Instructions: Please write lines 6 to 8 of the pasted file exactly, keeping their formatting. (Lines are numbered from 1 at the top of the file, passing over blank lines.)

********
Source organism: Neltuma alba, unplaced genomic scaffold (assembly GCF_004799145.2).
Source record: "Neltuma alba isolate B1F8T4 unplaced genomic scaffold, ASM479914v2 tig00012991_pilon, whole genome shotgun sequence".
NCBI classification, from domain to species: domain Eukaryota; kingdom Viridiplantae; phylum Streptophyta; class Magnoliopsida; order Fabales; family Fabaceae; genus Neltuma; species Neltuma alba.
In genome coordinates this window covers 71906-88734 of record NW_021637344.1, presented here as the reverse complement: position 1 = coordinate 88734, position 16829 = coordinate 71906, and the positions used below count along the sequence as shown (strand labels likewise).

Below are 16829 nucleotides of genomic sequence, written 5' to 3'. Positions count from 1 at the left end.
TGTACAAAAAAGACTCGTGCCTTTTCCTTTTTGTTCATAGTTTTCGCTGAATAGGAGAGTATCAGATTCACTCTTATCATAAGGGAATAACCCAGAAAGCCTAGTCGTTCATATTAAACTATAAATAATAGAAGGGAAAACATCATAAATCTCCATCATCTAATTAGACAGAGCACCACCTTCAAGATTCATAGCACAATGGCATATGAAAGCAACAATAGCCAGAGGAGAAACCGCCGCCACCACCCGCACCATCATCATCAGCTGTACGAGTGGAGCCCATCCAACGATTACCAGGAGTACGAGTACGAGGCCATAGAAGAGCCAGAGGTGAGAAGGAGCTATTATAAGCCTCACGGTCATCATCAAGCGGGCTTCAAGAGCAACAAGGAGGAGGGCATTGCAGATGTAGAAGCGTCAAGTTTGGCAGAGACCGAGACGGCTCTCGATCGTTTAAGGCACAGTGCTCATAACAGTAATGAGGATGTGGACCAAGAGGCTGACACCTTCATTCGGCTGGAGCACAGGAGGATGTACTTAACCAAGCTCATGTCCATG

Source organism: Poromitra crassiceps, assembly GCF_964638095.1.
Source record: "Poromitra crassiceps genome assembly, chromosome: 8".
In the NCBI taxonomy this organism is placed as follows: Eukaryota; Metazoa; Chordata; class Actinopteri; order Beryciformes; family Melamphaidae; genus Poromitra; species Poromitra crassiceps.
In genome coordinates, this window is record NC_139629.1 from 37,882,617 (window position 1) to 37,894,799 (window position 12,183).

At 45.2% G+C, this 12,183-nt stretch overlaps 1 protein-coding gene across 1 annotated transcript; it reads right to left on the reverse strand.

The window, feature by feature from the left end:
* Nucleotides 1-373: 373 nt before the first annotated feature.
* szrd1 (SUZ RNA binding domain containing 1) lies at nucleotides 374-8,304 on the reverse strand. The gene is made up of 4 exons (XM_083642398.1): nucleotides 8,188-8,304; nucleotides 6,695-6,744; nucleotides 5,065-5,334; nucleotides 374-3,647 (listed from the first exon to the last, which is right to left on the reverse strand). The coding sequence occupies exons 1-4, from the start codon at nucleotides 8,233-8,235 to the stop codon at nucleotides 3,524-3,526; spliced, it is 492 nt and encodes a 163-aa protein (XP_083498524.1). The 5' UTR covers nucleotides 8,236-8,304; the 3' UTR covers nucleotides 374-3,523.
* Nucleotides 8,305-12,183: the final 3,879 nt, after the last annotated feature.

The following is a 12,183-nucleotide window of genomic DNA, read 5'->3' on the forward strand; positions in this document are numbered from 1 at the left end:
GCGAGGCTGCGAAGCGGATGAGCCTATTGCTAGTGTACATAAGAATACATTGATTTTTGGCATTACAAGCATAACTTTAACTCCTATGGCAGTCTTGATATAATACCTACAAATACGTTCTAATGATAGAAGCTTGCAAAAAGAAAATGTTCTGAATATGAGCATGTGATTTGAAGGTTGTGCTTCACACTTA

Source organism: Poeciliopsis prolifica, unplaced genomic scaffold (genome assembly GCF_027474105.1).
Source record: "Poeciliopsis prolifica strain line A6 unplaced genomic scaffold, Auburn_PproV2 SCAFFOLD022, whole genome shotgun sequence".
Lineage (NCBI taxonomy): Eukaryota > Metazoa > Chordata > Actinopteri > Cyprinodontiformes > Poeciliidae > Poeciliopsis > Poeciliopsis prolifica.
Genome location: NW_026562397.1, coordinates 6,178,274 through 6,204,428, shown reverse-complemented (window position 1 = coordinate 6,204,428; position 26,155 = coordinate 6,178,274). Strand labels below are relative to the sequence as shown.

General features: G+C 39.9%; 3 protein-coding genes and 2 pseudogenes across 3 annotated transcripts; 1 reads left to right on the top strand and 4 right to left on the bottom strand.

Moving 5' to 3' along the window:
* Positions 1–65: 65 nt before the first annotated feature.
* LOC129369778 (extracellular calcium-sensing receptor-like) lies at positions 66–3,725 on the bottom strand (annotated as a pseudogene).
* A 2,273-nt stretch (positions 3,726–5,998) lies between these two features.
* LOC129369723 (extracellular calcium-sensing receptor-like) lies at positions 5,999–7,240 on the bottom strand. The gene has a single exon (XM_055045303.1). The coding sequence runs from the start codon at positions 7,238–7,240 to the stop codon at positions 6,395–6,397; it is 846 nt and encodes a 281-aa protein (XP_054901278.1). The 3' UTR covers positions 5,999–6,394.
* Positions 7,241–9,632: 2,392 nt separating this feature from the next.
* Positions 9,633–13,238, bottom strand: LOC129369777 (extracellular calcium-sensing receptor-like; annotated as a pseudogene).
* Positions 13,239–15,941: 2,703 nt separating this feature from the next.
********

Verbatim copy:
TGTACAAAAAAGACTCGTGCCTTTTCCTTTTTGTTCATAGTTTTCGCTGAATAGGAGAGTATCAGATTCACTCTTATCATAAGGGAATAACCCAGAAAGCCTAGTCGTTCATATTAAACTATAAATAATAGAAGGGAAAACATCATAAATCTCCATCATCTAATTAGACAGAGCACCACCTTCAAGATTCATAGCACAATGGCATATGAAAGCAACAATAGCCAGAGGAGAAACCGCCGCCACCACCCGCACCATCATCATCAGCTGTACGAGTGGAGCCCATCCAACGATTACCAGGAGTACGAGTACGAGGCCATAGAAGAGCCAGAGGTGAGAAGGAGCTATTATAAGCCTCACGGTCATCATCAAGCGGGCTTCAAGAGCAACAAGGAGGAGGGCATTGCAGATGTAGAAGCGTCAAGTTTGGCAGAGACCGAGACGGCTCTCGATCGTTTAAGGCACAGTGCTCATAACAGTAATGAGGATGTGGACCAAGAGGCTGACACCTTCATTCGGCTGGAGCACAGGAGGATGTACTTAACCAAGCTCATGTCCATG

Source organism: Poromitra crassiceps, assembly GCF_964638095.1.
Source record: "Poromitra crassiceps genome assembly, chromosome: 8".